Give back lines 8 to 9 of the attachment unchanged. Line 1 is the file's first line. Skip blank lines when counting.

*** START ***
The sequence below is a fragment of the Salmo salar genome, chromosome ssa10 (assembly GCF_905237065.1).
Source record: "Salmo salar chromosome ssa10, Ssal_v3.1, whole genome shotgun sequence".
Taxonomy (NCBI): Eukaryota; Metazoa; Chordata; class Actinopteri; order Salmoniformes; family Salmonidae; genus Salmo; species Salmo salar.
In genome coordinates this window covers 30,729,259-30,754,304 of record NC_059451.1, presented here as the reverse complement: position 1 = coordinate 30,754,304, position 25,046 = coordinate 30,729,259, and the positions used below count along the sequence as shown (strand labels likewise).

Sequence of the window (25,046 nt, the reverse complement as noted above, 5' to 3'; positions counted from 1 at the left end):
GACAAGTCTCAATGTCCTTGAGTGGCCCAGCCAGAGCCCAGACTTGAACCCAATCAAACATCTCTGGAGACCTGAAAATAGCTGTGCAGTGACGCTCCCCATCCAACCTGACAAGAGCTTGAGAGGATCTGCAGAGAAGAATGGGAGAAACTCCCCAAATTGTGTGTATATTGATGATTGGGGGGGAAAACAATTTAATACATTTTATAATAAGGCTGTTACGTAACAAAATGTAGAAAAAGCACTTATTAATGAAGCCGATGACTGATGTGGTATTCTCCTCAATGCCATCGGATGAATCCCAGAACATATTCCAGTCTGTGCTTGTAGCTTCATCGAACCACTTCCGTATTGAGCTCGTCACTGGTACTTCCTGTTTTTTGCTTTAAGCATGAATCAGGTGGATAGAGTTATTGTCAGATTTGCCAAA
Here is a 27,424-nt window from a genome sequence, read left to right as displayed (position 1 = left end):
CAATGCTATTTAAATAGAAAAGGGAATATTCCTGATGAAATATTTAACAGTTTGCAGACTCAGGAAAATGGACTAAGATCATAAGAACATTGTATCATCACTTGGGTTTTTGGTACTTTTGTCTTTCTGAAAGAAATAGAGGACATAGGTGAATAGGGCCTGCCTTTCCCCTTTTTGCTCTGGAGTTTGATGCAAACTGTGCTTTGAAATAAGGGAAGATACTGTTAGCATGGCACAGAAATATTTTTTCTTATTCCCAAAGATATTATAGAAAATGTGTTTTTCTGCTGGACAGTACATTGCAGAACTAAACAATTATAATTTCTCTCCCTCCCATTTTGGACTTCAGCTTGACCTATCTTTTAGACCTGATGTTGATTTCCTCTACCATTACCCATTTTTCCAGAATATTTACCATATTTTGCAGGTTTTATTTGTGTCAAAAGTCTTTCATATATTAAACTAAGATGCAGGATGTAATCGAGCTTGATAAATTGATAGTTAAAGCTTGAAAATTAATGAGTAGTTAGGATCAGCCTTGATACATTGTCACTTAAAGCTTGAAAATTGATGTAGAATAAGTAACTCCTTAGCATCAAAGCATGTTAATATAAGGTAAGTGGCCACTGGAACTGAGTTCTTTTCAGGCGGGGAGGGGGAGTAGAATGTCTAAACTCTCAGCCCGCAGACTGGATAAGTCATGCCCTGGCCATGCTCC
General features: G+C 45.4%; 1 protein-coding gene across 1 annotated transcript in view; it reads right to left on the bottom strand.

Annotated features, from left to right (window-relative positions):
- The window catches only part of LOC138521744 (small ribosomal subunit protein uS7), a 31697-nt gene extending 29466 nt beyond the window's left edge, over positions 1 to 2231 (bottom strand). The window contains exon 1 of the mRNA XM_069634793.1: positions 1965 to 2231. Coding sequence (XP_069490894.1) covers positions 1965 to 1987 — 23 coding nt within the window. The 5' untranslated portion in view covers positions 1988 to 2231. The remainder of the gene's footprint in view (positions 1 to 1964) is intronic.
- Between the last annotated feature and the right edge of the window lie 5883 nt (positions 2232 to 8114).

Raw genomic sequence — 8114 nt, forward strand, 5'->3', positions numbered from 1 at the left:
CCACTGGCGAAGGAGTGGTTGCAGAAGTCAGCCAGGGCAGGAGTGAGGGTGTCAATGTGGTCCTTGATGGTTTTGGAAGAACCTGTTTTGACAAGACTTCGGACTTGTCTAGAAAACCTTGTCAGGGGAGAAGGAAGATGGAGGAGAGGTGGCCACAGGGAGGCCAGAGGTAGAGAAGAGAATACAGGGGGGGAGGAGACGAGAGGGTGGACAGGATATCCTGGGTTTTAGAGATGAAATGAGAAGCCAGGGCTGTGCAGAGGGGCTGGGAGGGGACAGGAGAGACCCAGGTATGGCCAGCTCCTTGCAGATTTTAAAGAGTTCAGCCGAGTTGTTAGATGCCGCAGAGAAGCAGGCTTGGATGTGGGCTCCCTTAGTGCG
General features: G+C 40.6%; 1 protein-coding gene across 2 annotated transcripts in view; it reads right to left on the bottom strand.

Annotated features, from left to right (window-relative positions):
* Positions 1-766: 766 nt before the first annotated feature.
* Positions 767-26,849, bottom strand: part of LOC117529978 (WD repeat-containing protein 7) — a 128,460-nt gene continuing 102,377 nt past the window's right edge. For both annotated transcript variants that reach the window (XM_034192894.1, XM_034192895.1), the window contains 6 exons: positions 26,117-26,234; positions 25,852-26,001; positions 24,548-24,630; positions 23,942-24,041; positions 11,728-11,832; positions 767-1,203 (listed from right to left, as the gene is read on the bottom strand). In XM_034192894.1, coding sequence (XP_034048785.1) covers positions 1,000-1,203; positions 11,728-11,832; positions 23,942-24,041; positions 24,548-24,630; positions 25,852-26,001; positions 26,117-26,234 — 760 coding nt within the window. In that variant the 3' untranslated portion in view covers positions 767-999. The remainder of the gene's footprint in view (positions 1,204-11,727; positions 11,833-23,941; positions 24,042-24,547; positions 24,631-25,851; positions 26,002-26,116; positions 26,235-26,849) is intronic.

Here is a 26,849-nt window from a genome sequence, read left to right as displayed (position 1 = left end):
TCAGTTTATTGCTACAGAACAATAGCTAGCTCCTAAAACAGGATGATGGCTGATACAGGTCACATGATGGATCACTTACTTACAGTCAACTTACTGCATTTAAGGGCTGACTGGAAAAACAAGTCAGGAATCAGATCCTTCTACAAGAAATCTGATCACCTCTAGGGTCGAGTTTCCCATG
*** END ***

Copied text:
CAATGCTATTTAAATAGAAAAGGGAATATTCCTGATGAAATATTTAACAGTTTGCAGACTCAGGAAAATGGACTAAGATCATAAGAACATTGTATCATCACTTGGGTTTTTGGTACTTTTGTCTTTCTGAAAGAAATAGAGGACATAGGTGAATAGGGCCTGCCTTTCCCCTTTTTGCTCTGGAGTTTGATGCAAACTGTGCTTTGAAATAAGGGAAGATACTGTTAGCATGGCACAGAAATATTTTTTCTTATTCCCAAAGATATTATAGAAAATGTGTTTTTCTGCTGGACAGTACATTGCAGAACTAAACAATTATAATTTCTCTCCCTCCCATTTTGGACTTCAGCTTGACCTATCTTTTAGACCTGATGTTGATTTCCTCTACCATTACCCATTTTTCCAGAATATTTACCATATTTTGCAGGTTTTATTTGTGTCAAAAGTCTTTCATATATTAAACTAAGATGCAGGATGTAATCGAGCTTGATAAATTGATAGTTAAAGCTTGAAAATTAATGAGTAGTTAGGATCAGCCTTGATACATTGTCACTTAAAGCTTGAAAATTGATGTAGAATAAGTAACTCCTTAGCATCAAAGCATGTTAATATAAGGTAAGTGGCCACTGGAACTGAGTTCTTTTCAGGCGGGGAGGGGGAGTAGAATGTCTAAACTCTCAGCCCGCAGACTGGATAAGTCATGCCCTGGCCATGCTCC
General features: G+C 45.4%; 1 protein-coding gene across 1 annotated transcript in view; it reads right to left on the bottom strand.